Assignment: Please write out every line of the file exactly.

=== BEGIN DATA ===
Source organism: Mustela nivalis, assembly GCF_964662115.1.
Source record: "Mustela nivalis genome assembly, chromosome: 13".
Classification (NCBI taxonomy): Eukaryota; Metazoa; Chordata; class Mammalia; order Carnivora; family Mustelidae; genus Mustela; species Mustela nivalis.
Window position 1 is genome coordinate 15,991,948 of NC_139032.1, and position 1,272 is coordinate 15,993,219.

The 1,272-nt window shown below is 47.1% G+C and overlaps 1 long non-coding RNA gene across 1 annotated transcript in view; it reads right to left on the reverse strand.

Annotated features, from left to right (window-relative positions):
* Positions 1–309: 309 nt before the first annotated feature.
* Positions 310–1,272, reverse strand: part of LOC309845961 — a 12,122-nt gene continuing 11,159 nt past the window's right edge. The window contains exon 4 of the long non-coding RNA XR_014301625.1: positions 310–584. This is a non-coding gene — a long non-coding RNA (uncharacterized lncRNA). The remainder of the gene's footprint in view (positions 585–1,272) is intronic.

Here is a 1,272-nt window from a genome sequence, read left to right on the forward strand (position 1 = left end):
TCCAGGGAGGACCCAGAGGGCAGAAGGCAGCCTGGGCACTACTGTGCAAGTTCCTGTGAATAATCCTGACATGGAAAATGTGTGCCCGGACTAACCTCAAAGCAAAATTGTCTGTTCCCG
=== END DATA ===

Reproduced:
Source organism: Mustela nivalis, assembly GCF_964662115.1.
Source record: "Mustela nivalis genome assembly, chromosome: 13".
Classification (NCBI taxonomy): Eukaryota; Metazoa; Chordata; class Mammalia; order Carnivora; family Mustelidae; genus Mustela; species Mustela nivalis.
Window position 1 is genome coordinate 15,991,948 of NC_139032.1, and position 1,272 is coordinate 15,993,219.

The 1,272-nt window shown below is 47.1% G+C and overlaps 1 long non-coding RNA gene across 1 annotated transcript in view; it reads right to left on the reverse strand.

Annotated features, from left to right (window-relative positions):
* Positions 1–309: 309 nt before the first annotated feature.
* Positions 310–1,272, reverse strand: part of LOC309845961 — a 12,122-nt gene continuing 11,159 nt past the window's right edge. The window contains exon 4 of the long non-coding RNA XR_014301625.1: positions 310–584. This is a non-coding gene — a long non-coding RNA (uncharacterized lncRNA). The remainder of the gene's footprint in view (positions 585–1,272) is intronic.

Here is a 1,272-nt window from a genome sequence, read left to right on the forward strand (position 1 = left end):
TCCAGGGAGGACCCAGAGGGCAGAAGGCAGCCTGGGCACTACTGTGCAAGTTCCTGTGAATAATCCTGACATGGAAAATGTGTGCCCGGACTAACCTCAAAGCAAAATTGTCTGTTCCCG